Re: I have a trouble with The RDF Model

Stefan Decker, replying to Seth Russel, wrote:

>a triple is unique - nobody can distinguish
>between the triples [Bush, wonThe, Election]
>and [Bush, wonThe, Election] per se.

That is correct if 'triple' means an abstract mathematical object. 
However if these 'triples' are syntactic entities (kinds of 
expression) then one most certainly can distinguish two distinct such 
entities which have identical structure. This is called the 
"type-token distinction" in linguistics: its the commonplace 
observation that one can say or write the same 'thing' twice (two 
tokens with the same type).

>However, as you have already observed, the source of
>the triple might be relevant for believing a fact or not believing a fact.
>A model theory (assigning true or false)

That isnt quite what is meant by a model theory. (It would be a very 
trivial model theory.)

> therefore has to include the source of the triple.

No, the model theory simply assigns interpretations to the syntactic 
constructions; it does not control the syntax. If the 'at' 
construction is part of the syntax then the model theory should 
assign it a meaning, and if it is not part of the syntax then it 
should ignore it. So, is 'at' part of RDF syntax or not?

BTW, a model theory should assign a meaning (referent) to every 
well-formed expression of the language, so even if the language 
contains expressions of the form
([Bush, wonThe, Election] at RobustAI)
the question still arises of what exactly the subexpression
[Bush, wonThe, Election]
denotes, since it is not a truthvalue (it would probably be something 
like a function from the things denoted by the expressions after the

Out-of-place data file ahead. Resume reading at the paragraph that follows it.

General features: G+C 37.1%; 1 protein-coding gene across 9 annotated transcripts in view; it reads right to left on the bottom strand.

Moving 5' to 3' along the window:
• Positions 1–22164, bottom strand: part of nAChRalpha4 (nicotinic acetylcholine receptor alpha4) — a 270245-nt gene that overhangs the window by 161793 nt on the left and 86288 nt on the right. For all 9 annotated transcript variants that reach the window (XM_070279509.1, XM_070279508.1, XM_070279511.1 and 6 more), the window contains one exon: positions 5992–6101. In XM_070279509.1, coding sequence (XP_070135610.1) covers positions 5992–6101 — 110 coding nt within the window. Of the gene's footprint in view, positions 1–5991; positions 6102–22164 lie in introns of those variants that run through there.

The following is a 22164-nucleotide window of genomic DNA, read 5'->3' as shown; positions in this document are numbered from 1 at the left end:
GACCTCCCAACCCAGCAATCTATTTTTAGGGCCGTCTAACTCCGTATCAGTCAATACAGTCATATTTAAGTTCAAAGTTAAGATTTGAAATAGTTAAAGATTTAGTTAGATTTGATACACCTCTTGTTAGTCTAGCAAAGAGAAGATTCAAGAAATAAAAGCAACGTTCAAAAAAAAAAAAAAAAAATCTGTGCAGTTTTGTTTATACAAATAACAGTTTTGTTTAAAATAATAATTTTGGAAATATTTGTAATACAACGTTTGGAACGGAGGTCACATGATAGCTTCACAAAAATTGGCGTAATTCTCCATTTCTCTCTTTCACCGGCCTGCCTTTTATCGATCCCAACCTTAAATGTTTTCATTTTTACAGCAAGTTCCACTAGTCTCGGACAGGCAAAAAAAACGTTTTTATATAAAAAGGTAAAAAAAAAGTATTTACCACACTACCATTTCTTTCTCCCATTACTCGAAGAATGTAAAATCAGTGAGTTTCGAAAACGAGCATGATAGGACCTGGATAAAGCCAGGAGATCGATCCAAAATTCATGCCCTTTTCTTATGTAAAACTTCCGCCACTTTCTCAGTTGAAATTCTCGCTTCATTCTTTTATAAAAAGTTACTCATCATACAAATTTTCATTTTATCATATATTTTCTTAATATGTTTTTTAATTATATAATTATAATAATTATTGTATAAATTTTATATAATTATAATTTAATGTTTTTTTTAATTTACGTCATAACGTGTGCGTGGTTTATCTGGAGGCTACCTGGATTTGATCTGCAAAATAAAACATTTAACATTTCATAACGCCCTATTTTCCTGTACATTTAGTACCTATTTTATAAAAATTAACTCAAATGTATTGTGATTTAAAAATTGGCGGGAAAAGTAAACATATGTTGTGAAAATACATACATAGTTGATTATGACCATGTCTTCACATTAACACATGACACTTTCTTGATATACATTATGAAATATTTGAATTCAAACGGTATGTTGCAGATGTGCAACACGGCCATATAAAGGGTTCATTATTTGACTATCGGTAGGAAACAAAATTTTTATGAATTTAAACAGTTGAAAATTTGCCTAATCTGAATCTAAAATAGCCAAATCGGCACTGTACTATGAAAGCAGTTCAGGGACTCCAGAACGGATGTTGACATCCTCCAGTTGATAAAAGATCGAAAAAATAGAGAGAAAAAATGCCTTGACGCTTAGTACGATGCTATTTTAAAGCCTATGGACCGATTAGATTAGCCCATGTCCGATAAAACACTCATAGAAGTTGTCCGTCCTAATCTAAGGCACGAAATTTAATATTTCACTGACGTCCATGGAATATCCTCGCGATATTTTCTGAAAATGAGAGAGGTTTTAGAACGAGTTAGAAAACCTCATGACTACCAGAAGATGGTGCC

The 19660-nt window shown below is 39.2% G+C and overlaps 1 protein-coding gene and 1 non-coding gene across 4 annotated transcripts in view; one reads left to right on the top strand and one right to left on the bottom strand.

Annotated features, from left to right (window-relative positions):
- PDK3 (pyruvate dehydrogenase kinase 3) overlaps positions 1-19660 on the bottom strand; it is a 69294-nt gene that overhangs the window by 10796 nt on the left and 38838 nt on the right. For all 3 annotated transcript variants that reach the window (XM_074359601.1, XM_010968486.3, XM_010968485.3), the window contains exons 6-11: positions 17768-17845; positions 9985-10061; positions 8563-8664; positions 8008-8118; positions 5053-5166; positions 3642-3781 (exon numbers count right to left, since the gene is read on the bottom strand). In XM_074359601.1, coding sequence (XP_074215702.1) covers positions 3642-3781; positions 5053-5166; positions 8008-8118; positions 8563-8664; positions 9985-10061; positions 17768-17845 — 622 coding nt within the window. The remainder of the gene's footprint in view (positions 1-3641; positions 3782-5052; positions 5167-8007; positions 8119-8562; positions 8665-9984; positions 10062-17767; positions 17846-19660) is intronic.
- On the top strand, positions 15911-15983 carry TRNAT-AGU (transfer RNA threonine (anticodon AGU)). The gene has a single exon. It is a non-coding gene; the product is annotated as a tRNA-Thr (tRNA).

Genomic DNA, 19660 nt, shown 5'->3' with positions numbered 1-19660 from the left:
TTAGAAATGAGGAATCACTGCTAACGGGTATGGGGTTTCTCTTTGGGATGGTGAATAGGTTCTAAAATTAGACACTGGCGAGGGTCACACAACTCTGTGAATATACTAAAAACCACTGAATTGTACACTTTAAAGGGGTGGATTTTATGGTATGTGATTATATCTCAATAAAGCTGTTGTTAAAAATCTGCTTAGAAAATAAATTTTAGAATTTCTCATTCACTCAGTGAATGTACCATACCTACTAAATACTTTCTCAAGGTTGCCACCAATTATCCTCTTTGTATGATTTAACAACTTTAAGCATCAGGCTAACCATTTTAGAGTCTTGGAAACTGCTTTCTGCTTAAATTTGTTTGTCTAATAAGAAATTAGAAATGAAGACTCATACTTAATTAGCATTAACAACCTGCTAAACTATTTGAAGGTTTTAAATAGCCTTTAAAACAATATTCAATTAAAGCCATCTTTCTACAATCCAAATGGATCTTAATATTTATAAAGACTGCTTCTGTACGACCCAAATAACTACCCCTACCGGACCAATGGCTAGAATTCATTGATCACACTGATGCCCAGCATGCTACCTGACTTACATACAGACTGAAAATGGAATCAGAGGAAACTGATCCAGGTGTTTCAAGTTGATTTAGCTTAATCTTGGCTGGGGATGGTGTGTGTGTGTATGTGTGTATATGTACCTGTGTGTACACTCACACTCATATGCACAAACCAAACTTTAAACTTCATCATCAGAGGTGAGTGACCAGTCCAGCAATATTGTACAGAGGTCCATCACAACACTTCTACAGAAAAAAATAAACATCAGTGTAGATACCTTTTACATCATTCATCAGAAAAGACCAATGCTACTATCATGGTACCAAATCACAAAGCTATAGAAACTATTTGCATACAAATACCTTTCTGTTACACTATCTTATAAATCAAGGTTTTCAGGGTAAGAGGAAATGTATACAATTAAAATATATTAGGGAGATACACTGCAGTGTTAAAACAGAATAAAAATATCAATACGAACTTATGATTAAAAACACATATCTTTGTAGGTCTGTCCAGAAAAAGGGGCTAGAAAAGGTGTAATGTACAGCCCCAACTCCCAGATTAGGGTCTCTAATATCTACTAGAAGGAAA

"at" to truthvalues, ie a predicate on those things, whatever they 

>That means it should act on syntactic constructs like
>([Bush, wonThe, Election] at RobustAI)
>([Bush, wonThe, Election] at Electoral College).
>These constructs are different even if the triples are identical.
>This violates neither the uniqueness of triples nor
>the Law of the Excluded Middle.

Yes, but you seem to now have changed the language into something 
else, and the original question (and this mailing list) is supposed 
to be about RDF. If someone asks whether there is an English word for 
"Schadenfreude", it isn't much use to tell him that there is one in 

>One could vote to include the source of the triple into the RDF datamodel
>Former discussion of this question in the rdf-interest group resulted in the
>expressed opinion to use reification for this purpose
>(see ).

I have a slightly more basic trouble with the "RDF Model". I really 
cannot understand what it is supposed to be a description OF.  Are 
these 'triples' to be considered syntax or interpretation? Since RDF 
has an XML-ish syntax which is quite different (it involves many 
angle brackets and quotation marks, for example), the 'triples' are 
apparently not the syntax. So I presume that they are intended to be 
part of the interpretation of the syntax, ie the semantics of RDF is 
defined in terms of abstract entities called 'triples'. But if that 
is so, then Stefan's reply to Seth, above, doesn't make sense, since 
obviously semantic interpretations aren't the kind of thing that can 
be located on websites, or which have 'sources' in this sense, or 
which are assigned truthvalues; and Stefan seems to refer to the 
model theory *of* the triples, rather than to the triples as 
constituting the model theory. So I am left completely confused about 
the meaning of RDF, as indeed I have been ever since first meeting 
it. I have been assuming in the DAML discussions that it is basically 
simply a syntactic specification (possibly the ugliest ever devised 
by any human being, but let that pass) without any actual semantics. 
However, some people seem to think that it has a semantics. Can 
anyone point me to a specification of a model theory for RDF? (Just 
to save time, there isn't one in: )

Pat Hayes

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Received on Sunday, 26 November 2000 15:14:21 UTC